Tier 2 (General) and Tier 2 (ICT)
The following changes are being made to both the Tier 2 (General) and the Tier 2 (ICT) categories in response to the review by the MAC:
- Changes are being made relating to the introduction of the Immigration Skills Charge, to enable a Certificate of Sponsorship to be considered invalid (and therefore for an application to be refused) if any charge which applies is not paid in full.
- Changes are being made following the MAC’s recommendation that the use of allowances in Tier 2 be reviewed. Changes are being made to provide greater clarity and consistency as to which types of allowance will be considered against the salary requirements. In addition, the closure of the ICT Short Term Staff sub-category means that accommodation allowances can form a maximum of 30% (rather than 40%) of the total salary package for all ICT workers (except Graduate Trainees).
Annual updates are being made to the appropriate salary rates in the codes of practice in Appendix J, using the latest available salary data for each occupation. Additional job information from the SOC 2010 system is being incorporated to remove the need for sponsors and applicants to refer to further guidance outside the Immigration Rules, along with other minor and technical changes.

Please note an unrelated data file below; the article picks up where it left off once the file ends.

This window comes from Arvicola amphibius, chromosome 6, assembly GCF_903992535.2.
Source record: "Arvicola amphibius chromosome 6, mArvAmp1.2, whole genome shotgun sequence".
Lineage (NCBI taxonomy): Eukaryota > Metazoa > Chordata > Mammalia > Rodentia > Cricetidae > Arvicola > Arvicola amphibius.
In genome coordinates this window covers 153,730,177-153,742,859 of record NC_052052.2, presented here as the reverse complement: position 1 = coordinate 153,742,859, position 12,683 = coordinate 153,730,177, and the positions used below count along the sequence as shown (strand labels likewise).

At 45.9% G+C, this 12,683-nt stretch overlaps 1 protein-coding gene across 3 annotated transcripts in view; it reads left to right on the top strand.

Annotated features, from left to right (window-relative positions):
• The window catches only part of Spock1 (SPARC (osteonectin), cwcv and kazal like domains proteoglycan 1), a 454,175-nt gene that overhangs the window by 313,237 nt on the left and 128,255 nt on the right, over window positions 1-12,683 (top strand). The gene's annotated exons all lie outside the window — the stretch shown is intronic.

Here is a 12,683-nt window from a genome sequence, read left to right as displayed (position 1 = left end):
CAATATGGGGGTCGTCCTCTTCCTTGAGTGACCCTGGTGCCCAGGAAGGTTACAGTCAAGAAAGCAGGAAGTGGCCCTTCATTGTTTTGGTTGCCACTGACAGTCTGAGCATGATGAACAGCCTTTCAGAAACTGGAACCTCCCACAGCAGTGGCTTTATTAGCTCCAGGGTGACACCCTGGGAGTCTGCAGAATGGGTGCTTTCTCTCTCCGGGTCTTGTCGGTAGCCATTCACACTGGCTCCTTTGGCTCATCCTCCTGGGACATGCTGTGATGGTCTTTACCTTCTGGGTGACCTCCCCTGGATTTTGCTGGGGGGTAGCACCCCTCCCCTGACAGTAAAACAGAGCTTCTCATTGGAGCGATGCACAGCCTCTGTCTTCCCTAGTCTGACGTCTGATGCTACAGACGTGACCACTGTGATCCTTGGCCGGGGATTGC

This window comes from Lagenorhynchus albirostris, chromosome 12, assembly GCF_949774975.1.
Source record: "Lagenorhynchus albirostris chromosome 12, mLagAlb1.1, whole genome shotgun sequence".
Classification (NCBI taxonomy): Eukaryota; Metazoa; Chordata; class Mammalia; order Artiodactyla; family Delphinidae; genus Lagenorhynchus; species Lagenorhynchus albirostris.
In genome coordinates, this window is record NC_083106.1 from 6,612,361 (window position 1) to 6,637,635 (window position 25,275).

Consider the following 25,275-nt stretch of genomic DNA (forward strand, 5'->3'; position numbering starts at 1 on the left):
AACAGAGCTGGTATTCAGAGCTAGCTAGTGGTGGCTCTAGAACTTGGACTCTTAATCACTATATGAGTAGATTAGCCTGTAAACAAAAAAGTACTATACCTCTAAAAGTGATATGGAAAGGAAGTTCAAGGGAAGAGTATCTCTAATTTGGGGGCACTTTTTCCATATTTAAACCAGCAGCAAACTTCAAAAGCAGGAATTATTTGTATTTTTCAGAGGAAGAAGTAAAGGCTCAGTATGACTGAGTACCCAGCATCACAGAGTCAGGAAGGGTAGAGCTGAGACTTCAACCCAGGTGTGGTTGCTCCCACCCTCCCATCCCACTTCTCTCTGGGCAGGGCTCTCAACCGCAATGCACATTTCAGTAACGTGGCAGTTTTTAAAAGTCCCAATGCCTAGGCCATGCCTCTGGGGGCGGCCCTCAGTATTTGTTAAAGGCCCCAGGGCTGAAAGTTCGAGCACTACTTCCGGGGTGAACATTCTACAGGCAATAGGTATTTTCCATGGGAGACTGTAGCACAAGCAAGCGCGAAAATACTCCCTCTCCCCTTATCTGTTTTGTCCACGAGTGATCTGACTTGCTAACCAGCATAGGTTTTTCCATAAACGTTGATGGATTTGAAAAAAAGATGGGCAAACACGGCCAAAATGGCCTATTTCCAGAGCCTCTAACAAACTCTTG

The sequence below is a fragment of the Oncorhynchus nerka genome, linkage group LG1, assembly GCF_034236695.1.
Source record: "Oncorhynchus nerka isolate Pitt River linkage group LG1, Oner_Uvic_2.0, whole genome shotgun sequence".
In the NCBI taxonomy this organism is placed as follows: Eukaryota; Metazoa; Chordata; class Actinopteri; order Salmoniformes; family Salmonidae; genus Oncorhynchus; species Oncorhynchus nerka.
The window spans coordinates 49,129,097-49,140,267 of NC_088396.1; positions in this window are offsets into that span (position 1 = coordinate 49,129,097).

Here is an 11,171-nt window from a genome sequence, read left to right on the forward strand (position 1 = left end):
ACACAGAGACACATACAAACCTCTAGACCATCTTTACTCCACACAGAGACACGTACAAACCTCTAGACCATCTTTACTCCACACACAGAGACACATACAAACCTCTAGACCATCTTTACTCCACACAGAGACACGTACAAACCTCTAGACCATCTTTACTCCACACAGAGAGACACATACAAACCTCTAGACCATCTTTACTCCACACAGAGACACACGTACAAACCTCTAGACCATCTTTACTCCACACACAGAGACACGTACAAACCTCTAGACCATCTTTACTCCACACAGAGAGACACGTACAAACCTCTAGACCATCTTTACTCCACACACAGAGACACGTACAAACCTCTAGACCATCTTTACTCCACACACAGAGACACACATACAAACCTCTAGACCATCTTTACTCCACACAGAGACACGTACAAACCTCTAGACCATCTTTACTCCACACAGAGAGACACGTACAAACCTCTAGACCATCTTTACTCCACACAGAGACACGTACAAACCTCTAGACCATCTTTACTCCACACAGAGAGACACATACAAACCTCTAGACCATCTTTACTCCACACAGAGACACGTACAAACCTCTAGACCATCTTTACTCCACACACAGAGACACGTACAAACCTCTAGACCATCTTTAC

Changes relating to overstayers
Paragraphs 320(7B)(i) and Appendix V paragraph 3.9(a) are being amended to reduce the period of overstaying which is permitted before a re-entry ban is imposed on individuals who have remained in the UK after their leave to enter or remain has expired. Unless specific exceptions apply, anyone who has overstayed for more than 90 days is subject to a 12 month re-entry ban. This is being reduced to 30 days. Consequential changes are also being made to Appendix V, paragraph 3.8.
The ban was introduced in 2012 to encourage those who had only recently overstayed and who could no longer apply for further leave in-country to depart and re-apply from overseas. The period of 90 days was originally intended to reduce any incentive to remain in the UK without leave. The reduction in the 90-day period to 30 days is being brought in to increase compliance with the Immigration Rules and reduce overstaying, while still enabling those who have overstayed for short periods and who are essentially compliant to return to the UK relatively quickly.
The Immigration laws change on a regular basis, generally significant changes occur every April and November. To keep up to date or if you have questions about the above changes please call us on 01793 836010 or email us at firstname.lastname@example.org